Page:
Morphological evidence of sexual dimorphism in a Continental anole species of southeastern of Mexico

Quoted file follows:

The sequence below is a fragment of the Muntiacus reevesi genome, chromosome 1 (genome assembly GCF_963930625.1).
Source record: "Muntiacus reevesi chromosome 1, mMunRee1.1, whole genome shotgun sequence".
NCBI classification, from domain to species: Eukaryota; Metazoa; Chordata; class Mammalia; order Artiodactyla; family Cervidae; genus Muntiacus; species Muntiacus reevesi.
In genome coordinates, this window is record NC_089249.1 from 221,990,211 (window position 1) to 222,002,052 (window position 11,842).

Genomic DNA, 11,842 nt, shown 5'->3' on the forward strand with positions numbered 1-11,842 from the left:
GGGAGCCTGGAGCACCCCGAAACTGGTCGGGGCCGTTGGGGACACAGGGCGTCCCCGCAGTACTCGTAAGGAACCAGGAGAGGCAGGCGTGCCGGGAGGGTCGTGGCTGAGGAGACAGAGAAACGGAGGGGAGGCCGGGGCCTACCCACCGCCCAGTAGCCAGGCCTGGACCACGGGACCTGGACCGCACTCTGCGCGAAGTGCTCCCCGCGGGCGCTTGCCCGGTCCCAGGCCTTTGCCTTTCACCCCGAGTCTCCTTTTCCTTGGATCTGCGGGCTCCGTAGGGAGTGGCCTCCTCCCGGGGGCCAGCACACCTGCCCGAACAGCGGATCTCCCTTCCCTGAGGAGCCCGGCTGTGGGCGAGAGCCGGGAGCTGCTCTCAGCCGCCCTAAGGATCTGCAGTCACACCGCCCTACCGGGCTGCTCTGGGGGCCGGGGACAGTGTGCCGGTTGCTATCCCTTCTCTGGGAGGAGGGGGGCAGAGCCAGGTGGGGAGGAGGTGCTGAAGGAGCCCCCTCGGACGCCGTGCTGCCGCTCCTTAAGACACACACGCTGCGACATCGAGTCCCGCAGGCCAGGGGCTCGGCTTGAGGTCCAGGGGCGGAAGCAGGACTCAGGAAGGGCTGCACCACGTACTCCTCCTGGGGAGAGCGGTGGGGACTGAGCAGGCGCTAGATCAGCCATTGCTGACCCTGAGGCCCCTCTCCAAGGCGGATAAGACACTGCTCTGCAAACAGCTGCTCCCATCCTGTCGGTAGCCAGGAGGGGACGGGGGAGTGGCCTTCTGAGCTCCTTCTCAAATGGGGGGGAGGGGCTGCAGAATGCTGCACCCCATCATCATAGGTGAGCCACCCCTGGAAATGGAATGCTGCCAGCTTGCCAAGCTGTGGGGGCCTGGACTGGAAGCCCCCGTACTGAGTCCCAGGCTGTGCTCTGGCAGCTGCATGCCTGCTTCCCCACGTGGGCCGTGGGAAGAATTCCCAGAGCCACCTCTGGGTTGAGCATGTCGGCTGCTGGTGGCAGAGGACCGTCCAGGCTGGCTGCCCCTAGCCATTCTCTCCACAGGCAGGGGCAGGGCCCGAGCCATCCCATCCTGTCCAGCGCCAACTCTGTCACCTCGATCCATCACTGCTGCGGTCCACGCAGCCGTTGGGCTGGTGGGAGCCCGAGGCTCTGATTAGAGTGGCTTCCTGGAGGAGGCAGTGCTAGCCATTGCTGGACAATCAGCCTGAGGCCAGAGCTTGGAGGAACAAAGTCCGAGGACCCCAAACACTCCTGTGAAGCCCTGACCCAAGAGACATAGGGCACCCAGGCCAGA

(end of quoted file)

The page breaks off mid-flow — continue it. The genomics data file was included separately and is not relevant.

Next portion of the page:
Abstract. Badillo-Saldaña LM, García-Rosales A, Lara-Tufiño JD, Ramírez-Bautista A. 2019. Morphological evidence of sexual dimorphism in a Continental anole species of southeastern Mexico. Biodiversitas 20: 3347-3351. Intersexual differences (sexual dimorphism; SD) have been observed in many traits of vertebrate and invertebrate species. These differences evolved as a response to ecological factors, such as the display of morphological and behavioral attributes during reproduction, territorial defense, or differential use of resources. However, some species of lizards do not show high SD, as is the case of some slender small body-sized anoles of the Caribbean Islands. Despite extensive knowledge about SD in island anoles, SD has not been evaluated for most mainland species. Therefore, the goal of this study was to evaluate the SD of a small body-sized species (Anolis unilobatus) throughout its distribution in Mexico, making use of eight morphological characteristics and multivariate analyses. The results showed that snout-vent (SVL) and forearm (FAL) lengths of males are larger than those of females. This could be explained by males being more territorial, so larger size will make them more successful in defending their territory from other males. Therefore, the difference in SVL and FAL between males and females of this species could be related to defense of their territory. The differences observed in morphological structures between males and females could thus support the hypothesis of sexual selection.


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